My heart is full having just read that Sandra Bullock adopted another child from foster care.  As an adoptive parent of two children who were in foster care, I can tell you there is no greater joy.  These boys - who were 2 and 6 when we adopted them - have been two of the biggest blessings of my life.

Unfortunately, not all adoptions turn out well.  There are many horror stories out there and trust me, I was worried.  

Our intent initially was to foster until we found a child, preferably a baby, to adopt.  Our first placement was a twelve year old girl who I will call "A".  Let me tell you sister, fostering a twelve year old girl is not for the faint of heart.  Fostering, in general, is not for the faint of heart.  It takes a very special person or couple to take in these children, most of them wounded and sad, and care for them like they are your own.  

I think some people also have the misbelief that foster and adoptive children should be grateful to be in a "good" home.  First of all, they're children.  Second of all, 98% of them have seen, felt and experienced things that would bring you to your knees.

Our foster daughter had been abused by her step-father and discarded by her mother when the court said this young girl could no longer live with her step-father.  A's mother had a choice to make and she choose the man over her flesh and blood.  I can't tell you the number of hours A spent sitting on my lap, rocking and sobbing that she didn't have a mother.  It was heart wrenching.  On top of that, there was substance abuse, physical abuse and God knows what else that she witnessed prior to coming to us.  She would make references to drugs and sex that I had never heard before.  


Even though we were able to get her settled into our home, she kept acting out in school and eventually had to go to a different school district, which meant she had to be moved to a new foster home.  At the time, my daughters were 11 and 13.  They couldn't understand why A acted out the way she did and why she had to leave.  My youngest daughter was heart broken when A left.  I was too.


So it was at that point we decided we would simply (ha ha) adopt rather than foster-to-adopt.  

After our experience with a pre-adolescent we decided we didn't want a child any older than 10.  We were willing to accept a sibling group but no more than two children.  Sounds simple enough - HA HA. 

Well, our county generally doesn't have young children who are adoptable so we kept getting calls for older children.  We kept saying no even as guilty as we felt about it (and it really sucked saying no).  Our caseworker sent our homestudy out to other agencies across the country and we were finally matched with two boys ages 2 and 6. Keep in mind that we were into this process by about 7 months.

We drove 6 hours to meet them.  I knew the instant I saw them that they were my children.  

You see, ever since giving birth to my second child, I'd felt like someone was still missing from our family.  I longed for another child.  I prayed for another child.  Almost daily...........I can't adequately explain the empty feeling I had where this child was supposed to be.  And then, after a 6 hour drive and laying eyes on my sons, the feeling left me.  Its never returned.

I'm not going to say its been sunshine and roses, because it has not.  Raising children, in general, is not.

The adoption process itself was long and stressful. The six year old had some behavioral issues.  The two year old spent the first week throwing up all over everything because he was so upset.  I have never in my life been vomited on that much. 

But here we are, 10 years later.  Two of the loves of my life - blessings, absolute blessings.  I wouldn't change a thing.  it was all worth it - the wait, the stress, the vomit - all of it.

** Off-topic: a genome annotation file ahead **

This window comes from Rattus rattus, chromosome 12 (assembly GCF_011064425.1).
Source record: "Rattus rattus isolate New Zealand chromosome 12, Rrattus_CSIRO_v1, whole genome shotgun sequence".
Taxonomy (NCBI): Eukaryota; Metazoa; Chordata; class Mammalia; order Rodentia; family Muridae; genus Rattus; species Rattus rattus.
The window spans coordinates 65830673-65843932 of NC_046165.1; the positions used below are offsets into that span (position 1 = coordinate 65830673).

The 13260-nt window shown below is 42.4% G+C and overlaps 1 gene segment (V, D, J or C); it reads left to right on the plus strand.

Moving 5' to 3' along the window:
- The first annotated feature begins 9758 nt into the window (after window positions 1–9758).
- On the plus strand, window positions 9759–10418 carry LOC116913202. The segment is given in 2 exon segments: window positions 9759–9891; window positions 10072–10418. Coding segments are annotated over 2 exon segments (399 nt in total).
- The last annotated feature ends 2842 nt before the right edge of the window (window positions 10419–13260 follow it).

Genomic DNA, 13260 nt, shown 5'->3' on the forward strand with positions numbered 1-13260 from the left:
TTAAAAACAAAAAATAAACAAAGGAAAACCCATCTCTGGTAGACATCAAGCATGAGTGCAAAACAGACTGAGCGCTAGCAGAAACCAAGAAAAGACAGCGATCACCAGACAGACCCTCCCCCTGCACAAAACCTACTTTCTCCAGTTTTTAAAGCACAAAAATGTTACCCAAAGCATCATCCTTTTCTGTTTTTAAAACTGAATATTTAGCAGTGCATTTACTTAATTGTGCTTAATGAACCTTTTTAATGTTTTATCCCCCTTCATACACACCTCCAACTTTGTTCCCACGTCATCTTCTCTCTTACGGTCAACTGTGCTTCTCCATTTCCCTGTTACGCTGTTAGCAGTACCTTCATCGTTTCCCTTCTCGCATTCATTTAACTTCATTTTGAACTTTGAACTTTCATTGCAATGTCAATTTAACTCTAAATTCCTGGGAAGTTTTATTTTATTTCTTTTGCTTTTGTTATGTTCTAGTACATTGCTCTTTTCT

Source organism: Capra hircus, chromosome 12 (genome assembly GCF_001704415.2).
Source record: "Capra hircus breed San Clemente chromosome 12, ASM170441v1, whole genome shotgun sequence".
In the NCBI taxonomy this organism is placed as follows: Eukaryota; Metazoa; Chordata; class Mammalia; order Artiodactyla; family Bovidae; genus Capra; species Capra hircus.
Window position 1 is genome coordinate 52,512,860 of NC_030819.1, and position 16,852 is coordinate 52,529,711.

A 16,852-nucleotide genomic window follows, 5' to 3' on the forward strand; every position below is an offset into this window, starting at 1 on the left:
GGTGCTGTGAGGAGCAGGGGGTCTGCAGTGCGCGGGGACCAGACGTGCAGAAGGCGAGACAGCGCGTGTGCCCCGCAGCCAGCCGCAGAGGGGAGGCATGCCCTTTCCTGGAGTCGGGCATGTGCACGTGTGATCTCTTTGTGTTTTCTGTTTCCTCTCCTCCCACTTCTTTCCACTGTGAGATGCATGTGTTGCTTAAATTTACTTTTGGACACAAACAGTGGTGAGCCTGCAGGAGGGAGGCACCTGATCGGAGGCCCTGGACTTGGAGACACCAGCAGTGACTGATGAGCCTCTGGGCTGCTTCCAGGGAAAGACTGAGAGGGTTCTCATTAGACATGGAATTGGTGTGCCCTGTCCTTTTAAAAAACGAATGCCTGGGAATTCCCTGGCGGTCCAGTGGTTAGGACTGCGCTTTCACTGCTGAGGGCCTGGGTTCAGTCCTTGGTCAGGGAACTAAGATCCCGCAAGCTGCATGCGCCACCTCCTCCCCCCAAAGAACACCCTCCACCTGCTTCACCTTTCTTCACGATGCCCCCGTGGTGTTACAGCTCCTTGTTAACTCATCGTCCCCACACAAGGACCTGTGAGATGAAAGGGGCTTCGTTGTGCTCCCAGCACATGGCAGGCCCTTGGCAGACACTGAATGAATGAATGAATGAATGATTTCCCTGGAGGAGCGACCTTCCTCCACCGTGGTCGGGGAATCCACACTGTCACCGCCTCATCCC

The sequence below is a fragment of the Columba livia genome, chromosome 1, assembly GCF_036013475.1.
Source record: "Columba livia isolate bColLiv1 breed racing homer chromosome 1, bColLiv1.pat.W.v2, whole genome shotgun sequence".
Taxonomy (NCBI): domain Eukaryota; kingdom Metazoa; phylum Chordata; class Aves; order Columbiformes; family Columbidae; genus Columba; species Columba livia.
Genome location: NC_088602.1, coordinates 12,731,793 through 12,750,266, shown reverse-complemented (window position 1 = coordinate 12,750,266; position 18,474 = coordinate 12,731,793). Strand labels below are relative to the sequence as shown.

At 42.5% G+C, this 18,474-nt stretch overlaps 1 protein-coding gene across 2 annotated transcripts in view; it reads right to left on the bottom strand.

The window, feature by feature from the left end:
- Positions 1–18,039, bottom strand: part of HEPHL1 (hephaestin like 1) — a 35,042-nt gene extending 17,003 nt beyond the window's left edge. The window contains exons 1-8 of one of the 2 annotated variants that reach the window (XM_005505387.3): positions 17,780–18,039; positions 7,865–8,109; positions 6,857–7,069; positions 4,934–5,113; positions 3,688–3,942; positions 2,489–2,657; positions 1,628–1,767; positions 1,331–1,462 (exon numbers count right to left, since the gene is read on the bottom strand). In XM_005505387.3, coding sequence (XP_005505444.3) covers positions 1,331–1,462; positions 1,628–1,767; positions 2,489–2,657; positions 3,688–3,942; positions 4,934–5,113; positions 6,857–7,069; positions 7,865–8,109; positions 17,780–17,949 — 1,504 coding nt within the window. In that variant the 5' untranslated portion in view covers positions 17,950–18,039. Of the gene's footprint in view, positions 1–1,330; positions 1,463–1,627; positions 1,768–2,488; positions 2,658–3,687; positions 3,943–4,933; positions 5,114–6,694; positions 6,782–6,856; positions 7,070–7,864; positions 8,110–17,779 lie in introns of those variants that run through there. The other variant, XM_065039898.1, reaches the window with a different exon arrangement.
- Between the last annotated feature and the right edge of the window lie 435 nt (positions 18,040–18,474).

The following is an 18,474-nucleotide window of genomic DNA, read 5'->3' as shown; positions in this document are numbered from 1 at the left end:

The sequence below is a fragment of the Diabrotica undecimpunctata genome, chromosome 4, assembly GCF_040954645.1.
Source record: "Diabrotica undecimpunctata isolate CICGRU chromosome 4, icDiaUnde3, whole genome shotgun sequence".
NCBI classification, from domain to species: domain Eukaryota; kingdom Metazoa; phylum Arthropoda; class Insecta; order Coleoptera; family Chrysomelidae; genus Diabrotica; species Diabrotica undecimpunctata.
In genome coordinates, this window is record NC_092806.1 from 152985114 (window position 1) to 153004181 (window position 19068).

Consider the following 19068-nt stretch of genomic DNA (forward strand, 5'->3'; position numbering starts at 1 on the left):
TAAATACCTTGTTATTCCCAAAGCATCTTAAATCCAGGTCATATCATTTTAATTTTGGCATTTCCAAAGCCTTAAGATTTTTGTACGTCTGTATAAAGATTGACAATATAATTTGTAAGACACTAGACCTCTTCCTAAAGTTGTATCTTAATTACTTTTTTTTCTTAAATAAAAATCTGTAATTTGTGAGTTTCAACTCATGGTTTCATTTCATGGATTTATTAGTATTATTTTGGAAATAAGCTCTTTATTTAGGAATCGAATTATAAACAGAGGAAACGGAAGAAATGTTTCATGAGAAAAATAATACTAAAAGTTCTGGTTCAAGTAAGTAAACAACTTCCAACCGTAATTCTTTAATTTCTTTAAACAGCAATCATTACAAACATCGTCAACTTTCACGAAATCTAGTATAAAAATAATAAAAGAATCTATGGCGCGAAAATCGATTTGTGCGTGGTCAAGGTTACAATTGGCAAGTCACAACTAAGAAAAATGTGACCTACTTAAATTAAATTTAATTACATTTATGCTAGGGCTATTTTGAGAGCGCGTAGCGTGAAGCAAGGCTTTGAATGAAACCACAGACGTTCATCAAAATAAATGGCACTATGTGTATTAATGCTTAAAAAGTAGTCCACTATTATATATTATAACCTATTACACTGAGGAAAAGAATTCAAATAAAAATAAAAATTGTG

Today I read that Sandra Bullock adopted another child from foster care.  KUDOS to her!!!  I got chills when I read the story.
I've attached the article for you below.


The lesson in all of this, for me, has been that the universe has a plan.  We fight it, try to manipulate it and ultimately relinquish ourselves to it.  I'm so thankful the universe sent me these boys.  


I hope the universe sends you what you're wishing for.  Have a blessed day my soul sisters!!!  
http://celebritybabies.people.com/2015/12/02/sandra-bullock-daughter-laila-adoption-kept-secret-people-cover/
 
 
The Thanksgiving dinner we had with our kids (all but 1) went well on Saturday.  In attendance were my four kids, two with spouses and my 3 grandkids and one of my boyfriends sons.  His younger son who is 17 really doesn't seem to want to interact with all of the other kids, even though one of my sons is almost the same age.   We actually have a hard time getting him to come to our house.  I have yet to figure out exactly why - could be because he's 17 and is doing his own thing or it could be that he's angry that his dad isn't with his mother.  Either way, he was missed.

This has been a difficult task, trying to integrate two families.  There were and occassionally still are, moments where I'm not so certain we're going to make it.  Our parenting styles are completely different.  I'm very passive - he's rather militant.  I like to discuss -  he likes to command.  I hug - he barks.  We both love these kids with all of our hearts though.

Over the past year, we've each learned from the other, been pissed at each other but have continued to stand side-by-side and parent our family.  The kids, for the  most part, haven't made it very easy.  My kids don't respond well to barking.  His kids don't like that my kids don't respond well to barking.  And so the story goes............BUT they're all starting to come around.  It just takes time, like all things.


I do have to say that this man has endured quite a bit of crap from my kids (both the grown ones and the 2 that live with us) and their father.  My boyfriend VERY VERY clearly loves me and them.  I'm not so sure I would have been able to tough it out like he has.  I would have run far, far away.

Today, as I sit and think about my blessings, I am so very thankful for these kids (grown, little, adopted, acquired, etc.) who make up our little blended, somewhat disfunctional family.  I love them all.  I can only hope that when they look back on these times, they remember how much we love them and that we did the best we could to give them a sense of family.  I can't imagine my life without them all in it.

Have a peaceful, family filled, wonderful Thanksgiving my soul sisters!!!

Peace and love!!!







 

Soul Sisters Unleashed